Kitaibelia vitifolia
Common Name: Russian hibiscus 
Type: Herbaceous perennial
Family: Malvaceae
Native Range: Balkans
Zone: 5 to 8
Height: 4.00 to 5.00 feet
Spread: 4.00 to 5.00 feet
Bloom Time: July to September
Bloom Description: White to light pink
Sun: Full sun to part shade
Water: Medium
Maintenance: Low
Suggested Use: Naturalize
Flower: Showy
Tolerate: Drought


Easily grown in full sun to part shade. Best in moist but well-drained soils. Tolerates some soil dryness. May self-seed in the garden. Cut back plants in late fall.

Noteworthy Characteristics

Kitaibelia vitifolia, commonly known as chalice flower, cedar cup, vine-leaved kitaibelia, or Russian hibiscus, is a clump-forming, woody-based perennial of the mallow family that typically grows to 4-5’ tall but sometimes may tower to a substantial 8’ tall on rough white-haired stems clad with large, palmately-lobed, long-petioled leaves (to 7” long), each leaf having 5-7 sharp, triangular-pointed, coarsely-toothed lobes somewhat reminiscent of grape leaves (vitifolia meaning leaves of grape). Notwithstanding its Russian hibiscus common name, it is not a hibiscus and is not native to Russia. It is native to damp meadows, grassland and scrub from Slovenia to Macedonia (former parts of Yugoslavia). Cup-shaped, white to light pink, 5-petaled flowers (each to 2” across) bloom from the leaf axils from mid/late summer into fall (July-September). Each flower is open at the base of the cup, revealing showy underlying green sepals. Flowers are somewhat reminiscent of hollyhocks. Each petal is notched at the apex. Fruit is a schizocarp (dry indehiscent fruit).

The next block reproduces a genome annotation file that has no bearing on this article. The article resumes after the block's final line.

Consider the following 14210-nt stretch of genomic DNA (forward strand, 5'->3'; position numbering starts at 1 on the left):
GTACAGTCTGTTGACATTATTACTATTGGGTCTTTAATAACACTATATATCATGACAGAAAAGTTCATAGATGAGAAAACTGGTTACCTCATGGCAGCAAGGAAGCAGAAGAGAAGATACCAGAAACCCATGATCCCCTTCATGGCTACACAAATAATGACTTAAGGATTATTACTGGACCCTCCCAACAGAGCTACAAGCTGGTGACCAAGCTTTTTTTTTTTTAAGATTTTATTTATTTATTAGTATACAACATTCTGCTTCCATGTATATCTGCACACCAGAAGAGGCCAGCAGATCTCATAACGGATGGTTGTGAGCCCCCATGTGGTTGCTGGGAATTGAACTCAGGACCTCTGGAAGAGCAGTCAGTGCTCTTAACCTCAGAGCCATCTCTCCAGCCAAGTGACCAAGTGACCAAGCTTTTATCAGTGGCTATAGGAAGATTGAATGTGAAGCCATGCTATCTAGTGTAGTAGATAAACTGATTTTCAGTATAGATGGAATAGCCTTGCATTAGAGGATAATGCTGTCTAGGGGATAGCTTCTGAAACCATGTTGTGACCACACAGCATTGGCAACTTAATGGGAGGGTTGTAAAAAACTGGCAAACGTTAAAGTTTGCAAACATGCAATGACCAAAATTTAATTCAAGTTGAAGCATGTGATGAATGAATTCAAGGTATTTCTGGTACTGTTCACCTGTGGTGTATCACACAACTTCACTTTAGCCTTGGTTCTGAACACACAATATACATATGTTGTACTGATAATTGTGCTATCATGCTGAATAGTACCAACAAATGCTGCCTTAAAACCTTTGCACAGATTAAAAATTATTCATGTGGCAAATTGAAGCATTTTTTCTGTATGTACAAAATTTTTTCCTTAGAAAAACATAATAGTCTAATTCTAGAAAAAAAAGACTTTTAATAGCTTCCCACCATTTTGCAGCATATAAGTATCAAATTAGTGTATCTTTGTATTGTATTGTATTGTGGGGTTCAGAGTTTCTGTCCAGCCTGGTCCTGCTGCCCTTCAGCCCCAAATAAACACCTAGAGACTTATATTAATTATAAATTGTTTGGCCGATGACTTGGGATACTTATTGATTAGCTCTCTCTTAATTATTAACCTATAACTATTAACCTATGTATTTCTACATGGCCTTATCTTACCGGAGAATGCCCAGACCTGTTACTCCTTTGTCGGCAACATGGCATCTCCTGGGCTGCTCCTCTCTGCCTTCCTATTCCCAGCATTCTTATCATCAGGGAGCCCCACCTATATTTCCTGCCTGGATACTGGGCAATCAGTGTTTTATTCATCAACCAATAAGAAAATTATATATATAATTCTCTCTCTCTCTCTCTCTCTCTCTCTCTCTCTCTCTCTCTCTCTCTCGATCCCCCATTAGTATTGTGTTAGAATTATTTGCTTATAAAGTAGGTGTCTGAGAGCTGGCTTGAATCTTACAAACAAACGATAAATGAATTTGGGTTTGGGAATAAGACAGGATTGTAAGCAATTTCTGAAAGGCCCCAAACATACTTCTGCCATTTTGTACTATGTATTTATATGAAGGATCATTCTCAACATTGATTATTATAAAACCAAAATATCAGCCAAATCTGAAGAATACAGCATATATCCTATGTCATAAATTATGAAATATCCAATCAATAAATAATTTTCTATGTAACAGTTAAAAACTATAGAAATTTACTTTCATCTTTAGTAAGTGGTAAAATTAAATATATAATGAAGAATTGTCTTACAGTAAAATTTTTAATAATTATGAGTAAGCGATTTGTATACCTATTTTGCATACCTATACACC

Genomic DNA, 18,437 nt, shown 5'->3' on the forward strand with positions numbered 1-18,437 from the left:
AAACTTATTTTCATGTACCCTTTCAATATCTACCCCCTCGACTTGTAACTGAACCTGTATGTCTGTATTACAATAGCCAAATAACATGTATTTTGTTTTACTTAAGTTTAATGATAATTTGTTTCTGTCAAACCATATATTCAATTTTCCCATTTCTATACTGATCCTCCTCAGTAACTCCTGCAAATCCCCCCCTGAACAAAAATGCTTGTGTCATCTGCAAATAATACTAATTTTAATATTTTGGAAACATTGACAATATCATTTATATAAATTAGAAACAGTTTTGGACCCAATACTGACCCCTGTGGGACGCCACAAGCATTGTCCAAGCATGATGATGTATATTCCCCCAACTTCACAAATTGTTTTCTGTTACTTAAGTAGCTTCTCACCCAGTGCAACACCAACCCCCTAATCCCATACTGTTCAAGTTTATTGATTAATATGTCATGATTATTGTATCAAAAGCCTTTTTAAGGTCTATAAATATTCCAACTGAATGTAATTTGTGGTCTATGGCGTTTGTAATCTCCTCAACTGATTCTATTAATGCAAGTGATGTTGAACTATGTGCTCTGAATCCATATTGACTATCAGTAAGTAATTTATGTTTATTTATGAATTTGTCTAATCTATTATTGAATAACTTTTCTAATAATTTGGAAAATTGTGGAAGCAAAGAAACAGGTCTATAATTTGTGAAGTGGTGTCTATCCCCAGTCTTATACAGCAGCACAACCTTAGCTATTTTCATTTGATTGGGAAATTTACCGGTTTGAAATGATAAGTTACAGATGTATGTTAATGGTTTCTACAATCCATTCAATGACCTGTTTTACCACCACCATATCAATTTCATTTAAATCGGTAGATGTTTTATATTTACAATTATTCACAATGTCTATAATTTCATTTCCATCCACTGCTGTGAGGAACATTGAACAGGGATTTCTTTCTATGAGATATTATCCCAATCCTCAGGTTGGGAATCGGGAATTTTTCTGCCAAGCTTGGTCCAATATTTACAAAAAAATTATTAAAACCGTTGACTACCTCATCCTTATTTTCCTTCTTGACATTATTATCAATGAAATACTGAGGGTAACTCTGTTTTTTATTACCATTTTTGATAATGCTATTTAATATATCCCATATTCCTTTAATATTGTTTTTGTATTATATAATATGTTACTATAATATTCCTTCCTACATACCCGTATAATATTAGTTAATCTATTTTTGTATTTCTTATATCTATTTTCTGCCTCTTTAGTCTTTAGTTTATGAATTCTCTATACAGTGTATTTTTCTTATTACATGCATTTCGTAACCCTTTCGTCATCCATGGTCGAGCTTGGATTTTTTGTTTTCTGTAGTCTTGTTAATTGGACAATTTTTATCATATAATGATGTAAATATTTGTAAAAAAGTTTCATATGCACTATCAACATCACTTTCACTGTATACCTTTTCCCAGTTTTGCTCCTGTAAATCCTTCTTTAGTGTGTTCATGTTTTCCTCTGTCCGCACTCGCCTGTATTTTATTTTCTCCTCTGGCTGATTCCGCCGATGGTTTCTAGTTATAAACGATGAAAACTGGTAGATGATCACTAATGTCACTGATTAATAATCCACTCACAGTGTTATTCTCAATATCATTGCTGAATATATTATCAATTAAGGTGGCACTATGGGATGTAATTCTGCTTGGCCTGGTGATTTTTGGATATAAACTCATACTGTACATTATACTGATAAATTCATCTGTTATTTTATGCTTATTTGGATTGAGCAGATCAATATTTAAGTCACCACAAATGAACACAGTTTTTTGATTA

Genus name honors Paul Kitaibel (1757-1817), Hungarian botanist.

Specific epithet comes from the Latin words vitis meaning grape and folius meaning leaf in reference to the grape-like leaves of this plant.


No serious insect or disease problems.


Dramatic garden specimen. Needs a large space (best for large gardens and parks). This is a coarse plant that is perhaps better suited for informal naturalized areas than formal garden areas. Uncommonly grown in U.S. gardens.